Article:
Getting to grips with a workshop’s finances, and Key Performance Indicators, is vital when setting labour rates. Andy stresses the importance of understanding the value of the products and services you provide… 


Once upon a time, conventional wisdom suggested that if there was money in the bank account at the end of the month, things were going reasonably well. Bookkeeping and accounting were fine, but only for accountants. Servicing and repairing vehicles were for garage owners and technicians – people like you and me. 

In a world of compressed and declining margins, what was good enough for our predecessors will not be good enough for the competitive and ever challenging business climate you and I face today and certainly not good enough to sustain an efficient garage business in the future. Understanding your numbers – especially the Key Performance Indicators (KPI’s) that tell you at a glance just how well or not so well your business is doing – is CRITICAL. 

The demographics of most garage businesses up and down the country have been born out of good technicians who really have the skill set in repairing vehicles all of sudden owning a garage business. 

Most don’t have the skill set needed, the business acumen to apply skills needed, in marketing, customer service, operational management, reception management etc. And, why should they? There is no qualification needed, unlike Germany, where you would have to undertake a 3-year graduate programme before you can manage or own an independent garage business.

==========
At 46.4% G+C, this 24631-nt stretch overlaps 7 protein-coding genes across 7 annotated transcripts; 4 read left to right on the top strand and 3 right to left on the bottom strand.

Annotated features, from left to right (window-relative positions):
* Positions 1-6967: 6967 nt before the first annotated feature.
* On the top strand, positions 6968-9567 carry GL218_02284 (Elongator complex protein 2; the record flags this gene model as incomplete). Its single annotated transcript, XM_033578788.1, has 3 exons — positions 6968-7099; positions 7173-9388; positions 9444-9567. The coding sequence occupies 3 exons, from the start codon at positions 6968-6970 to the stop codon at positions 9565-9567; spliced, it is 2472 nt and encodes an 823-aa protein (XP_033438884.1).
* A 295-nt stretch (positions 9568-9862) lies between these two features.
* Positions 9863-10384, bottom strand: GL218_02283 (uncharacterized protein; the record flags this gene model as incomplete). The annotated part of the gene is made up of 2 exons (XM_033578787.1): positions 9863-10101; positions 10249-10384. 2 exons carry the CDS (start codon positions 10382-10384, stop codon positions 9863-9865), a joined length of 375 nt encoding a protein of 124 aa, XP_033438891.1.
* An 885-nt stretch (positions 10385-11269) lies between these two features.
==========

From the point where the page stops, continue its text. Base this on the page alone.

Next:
The garage business like most other service businesses is all about raw materials and finished goods. It’s all about commerce – the exchange of goods and services for the compensation of one kind or another, in our case revenue. It’s about creating value, adding value, and creating services and products that we can sell for more than what they cost us, in order to make a profit. Isn’t that what business is all about? Is profit something to be ashamed of? Is it a dirty word? 

The only commodity that a garage sells is labour, we can call it skill, time, knowledge. Some may argue that we also sell parts, well we may do; however, we don’t have control over these purchases, these are by-products of what and how much labour we sell. More to the point most garage owners and managers fail to recognise the value they add to the process in terms of service, skill, competence, quality, reliability and ability to respond to customer wants, needs and expectations. 


So, what happens is that garage owners set their labour rates because it’s the going rate in the given area. The only thing we sell, our only revenue stream, which we decide the value of by plucking a figure from the sky. 

Consequently, garage owners who don’t realise or understand the value of the products and services they provide are subsidising the cost of repairs with unrealistic low prices. Almost every problem this industry of ours faces – acute shortage of trained qualified technicians, the lack of interest in automotive services as a viable profession as youth chase those white-collar jobs, the technological advances in vehicle design and the absence of succession planning or exit strategies – is the result of an inadequate revenue stream for both the garage owner and his or her employees.